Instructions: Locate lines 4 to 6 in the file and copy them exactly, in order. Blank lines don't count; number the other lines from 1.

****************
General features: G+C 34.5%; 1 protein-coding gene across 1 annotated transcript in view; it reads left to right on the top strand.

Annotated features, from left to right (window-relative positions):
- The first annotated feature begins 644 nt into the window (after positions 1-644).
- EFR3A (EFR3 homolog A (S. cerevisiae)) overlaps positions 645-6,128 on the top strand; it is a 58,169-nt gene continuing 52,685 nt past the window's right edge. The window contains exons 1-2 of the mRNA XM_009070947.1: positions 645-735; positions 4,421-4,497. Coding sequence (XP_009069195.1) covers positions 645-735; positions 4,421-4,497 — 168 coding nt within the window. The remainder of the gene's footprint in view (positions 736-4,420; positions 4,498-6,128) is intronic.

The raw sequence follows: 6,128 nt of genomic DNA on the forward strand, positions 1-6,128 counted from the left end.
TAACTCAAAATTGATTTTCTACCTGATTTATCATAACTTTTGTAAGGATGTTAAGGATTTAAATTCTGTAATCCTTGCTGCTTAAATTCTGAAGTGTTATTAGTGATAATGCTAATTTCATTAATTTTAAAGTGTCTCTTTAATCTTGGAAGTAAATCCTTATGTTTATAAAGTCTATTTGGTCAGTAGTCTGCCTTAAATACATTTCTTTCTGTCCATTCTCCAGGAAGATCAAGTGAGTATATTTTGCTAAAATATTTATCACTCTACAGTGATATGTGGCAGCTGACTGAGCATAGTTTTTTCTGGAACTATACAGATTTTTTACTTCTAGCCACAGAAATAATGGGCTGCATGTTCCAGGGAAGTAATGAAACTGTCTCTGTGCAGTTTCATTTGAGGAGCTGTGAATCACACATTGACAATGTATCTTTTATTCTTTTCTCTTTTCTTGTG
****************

- EFR3A (EFR3 homolog A (S. cerevisiae)) overlaps positions 645-6,128 on the top strand; it is a 58,169-nt gene continuing 52,685 nt past the window's right edge. The window contains exons 1-2 of the mRNA XM_009070947.1: positions 645-735; positions 4,421-4,497. Coding sequence (XP_009069195.1) covers positions 645-735; positions 4,421-4,497 — 168 coding nt within the window. The remainder of the gene's footprint in view (positions 736-4,420; positions 4,498-6,128) is intronic.

The raw sequence follows: 6,128 nt of genomic DNA on the forward strand, positions 1-6,128 counted from the left end.
TAACTCAAAATTGATTTTCTACCTGATTTATCATAACTTTTGTAAGGATGTTAAGGATTTAAATTCTGTAATCCTTGCTGCTTAAATTCTGAAGTGTTATTAGTGATAATGCTAATTTCATTAATTTTAAAGTGTCTCTTTAATCTTGGAAGTAAATCCTTATGTTTATAAAGTCTATTTGGTCAGTAGTCTGCCTTAAATACATTTCTTTCTGTCCATTCTCCAGGAAGATCAAGTGAGTATATTTTGCTAAAATATTTATCACTCTACAGTGATATGTGGCAGCTGACTGAGCATAGTTTTTTCTGGAACTATACAGATTTTTTACTTCTAGCCACAGAAATAATGGGCTGCATGTTCCAGGGAAGTAATGAAACTGTCTCTGTGCAGTTTCATTTGAGGAGCTGTGAATCACACATTGACAATGTATCTTTTATTCTTTTCTCTTTTCTTGTG